Welcome to Cover Me Q&A, where we take your questions about cover songs and answer them to the best of our ability.
Here at Cover Me Q&A, we’ll be taking questions about cover songs and giving as many different answers as we can. This will give us a chance to hold forth on covers we might not otherwise get to talk about, to give Cover Me readers a chance to learn more about individual staffers’ tastes and writing styles, and to provide an opportunity for some back-and-forth, as we’ll be taking requests (learn how to do so at feature’s end).
Cover Classics takes a closer look at all-cover albums of the past, their genesis, and their legacy.
Up until her release of Twelve in 2007, Patti Smith had not been much of one for studio covers, give or take her fabled extended riff on “Gloria,” which remains a live staple. Sure, she had the Byrds’ “So You Want to Be a Rock’n’Roll Star” on her third album, and Dylan’s John Wesley Harding deep cut “Wicked Messenger” on her sixth, but she otherwise largely wrote her own, with her friends and band members. Twelve surprised fans and critics alike, not only by being all other people’s songs, but also by the twelve songs Smith had chosen.Continue reading »
Scouting for Girls, an English pop band, are preparing to unleash some pent up momentum and energy in the form of a UK and Ireland tour, their longest ever, starting in September. In preparation, they have released a new album, Easy Cover. It features 8 tracks throwing back to their ’80s childhood and 3 original tracks inspired by those good old days. This is one of those albums released recently that can’t be taken out of the pandemic context. It was clearly formed as a response to the all-encompassing gloom and doom and as an attempt to provide a soundtrack to crawling back out into the light.
In the Spotlight showcases a cross-section of an artist’s cover work. View past installments, then post suggestions for future picks in the comments!
It’s a good time for a look back at The Bad Plus. The jazz trio recently announced a new chapter in their 20-year career: they are downsizing to a duo, as pianist Orrin Evans departs the band. (Evans joined in 2017 to replace the band’s original pianist Ethan Iverson.) The remaining musical chairs belong to bassist Reid Anderson and drummer Dave King. The moment is an interesting one for a band that always rejected the “piano-led trio” descriptor, insisting instead on “leaderless collective.” While fans await the band’s next chapter, we have highlights from their previous chapters to dig into. Continue reading »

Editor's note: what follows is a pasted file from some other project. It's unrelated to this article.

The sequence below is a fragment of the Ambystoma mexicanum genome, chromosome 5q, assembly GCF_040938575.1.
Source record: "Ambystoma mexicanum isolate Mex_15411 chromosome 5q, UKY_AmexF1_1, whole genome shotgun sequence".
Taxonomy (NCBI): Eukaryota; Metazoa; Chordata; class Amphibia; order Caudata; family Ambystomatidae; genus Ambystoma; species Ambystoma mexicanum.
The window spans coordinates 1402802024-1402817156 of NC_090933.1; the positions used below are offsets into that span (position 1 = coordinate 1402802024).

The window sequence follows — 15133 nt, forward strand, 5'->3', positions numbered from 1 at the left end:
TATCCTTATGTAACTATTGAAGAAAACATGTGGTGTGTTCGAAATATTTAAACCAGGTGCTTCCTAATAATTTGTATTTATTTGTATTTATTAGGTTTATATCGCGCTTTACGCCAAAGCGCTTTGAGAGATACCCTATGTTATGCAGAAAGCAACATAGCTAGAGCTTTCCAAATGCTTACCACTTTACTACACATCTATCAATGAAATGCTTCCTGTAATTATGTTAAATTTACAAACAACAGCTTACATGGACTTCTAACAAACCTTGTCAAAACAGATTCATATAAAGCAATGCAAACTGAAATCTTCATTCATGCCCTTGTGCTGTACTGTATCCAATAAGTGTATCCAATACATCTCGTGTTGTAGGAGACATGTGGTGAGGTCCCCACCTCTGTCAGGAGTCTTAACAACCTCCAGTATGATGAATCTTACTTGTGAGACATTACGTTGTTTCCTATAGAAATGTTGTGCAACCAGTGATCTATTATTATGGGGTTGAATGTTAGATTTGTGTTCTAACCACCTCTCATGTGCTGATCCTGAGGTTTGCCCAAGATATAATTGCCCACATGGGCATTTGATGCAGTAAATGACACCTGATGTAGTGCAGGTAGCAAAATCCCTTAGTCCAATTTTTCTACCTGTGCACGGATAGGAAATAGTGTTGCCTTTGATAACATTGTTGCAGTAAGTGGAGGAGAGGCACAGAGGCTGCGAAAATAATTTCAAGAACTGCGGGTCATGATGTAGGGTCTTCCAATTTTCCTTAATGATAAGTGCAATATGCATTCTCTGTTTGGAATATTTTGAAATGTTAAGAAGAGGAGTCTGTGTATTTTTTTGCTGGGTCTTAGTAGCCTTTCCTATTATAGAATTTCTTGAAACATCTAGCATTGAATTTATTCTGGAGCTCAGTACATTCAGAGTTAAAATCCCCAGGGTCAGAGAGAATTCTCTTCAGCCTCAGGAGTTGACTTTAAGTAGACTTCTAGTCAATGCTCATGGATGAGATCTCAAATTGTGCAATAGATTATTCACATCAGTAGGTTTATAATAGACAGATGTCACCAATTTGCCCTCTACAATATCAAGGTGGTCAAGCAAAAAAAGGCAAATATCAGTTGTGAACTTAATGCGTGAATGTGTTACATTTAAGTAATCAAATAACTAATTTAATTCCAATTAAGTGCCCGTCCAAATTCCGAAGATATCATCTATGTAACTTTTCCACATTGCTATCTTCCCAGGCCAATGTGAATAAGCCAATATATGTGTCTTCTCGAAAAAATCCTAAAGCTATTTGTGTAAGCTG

Tears for Fears’ 1985 hit “Everybody Wants to Rule the World” is one of those songs that feels quintessentially ‘80s. The high-pitched intro, the synth groove, even the images of the band singing it on MTV with their well-sculpted mullets — everything about the song captures the spirit of the decade, whether you were around to remember it or not.Continue reading »
In 2019, Cover Me wrote about more new covers than in any year in our 12-year history. I know; I checked the numbers. Our News team wrote amazing stand-alone stories on sometimes tight deadlines, adding context and research beyond “here’s a new cover” quickie. Plus, we rounded the best of the best into monthly 30+ lists, and added even more for supporters of our new Patreon. Even our Features team, who ostensibly couldn’t care less whether a cover came out last month or last century, seemed to be constantly finding new things to slip into their deep dives.
The point here is not to toot our own horn… well, that’s not entirely the point. What I want to do is emphasize just how high the bar to appear on this list has been set. Calling these covers great almost does them a disservice. There were way more than 50 great covers in 2019. In fact, we’ve already got 150 more bonus tracks lined up for Patreon supporters (which, I know I mention it a lot, but it’s how we keep this site afloat, so please consider supporting us if you like what we do). Honestly, we could throw all of the above in the trash and still come up with a pretty impressive batch of 2019 covers. But these 50 below – these are the cream of the crop, the belles of the ball, the toppermost of the poppermost.
You won’t agree. I guarantee it. As you go through this list, there will be at least one cover you hate. Maybe more than one. And if you followed cover news yourself this year, you’ll probably be outraged when a personal favorite placed too low, or didn’t make it at all. Great! That’s the beauty of these lists: It’s all opinion. Extremely educated opinions in our cases – I can pretty much guarantee that we collectively listened to more 2019 covers than any other site out there – but opinions nevertheless. So dive in and discover something new. Then help us discover something new by adding your own favorites in the comments.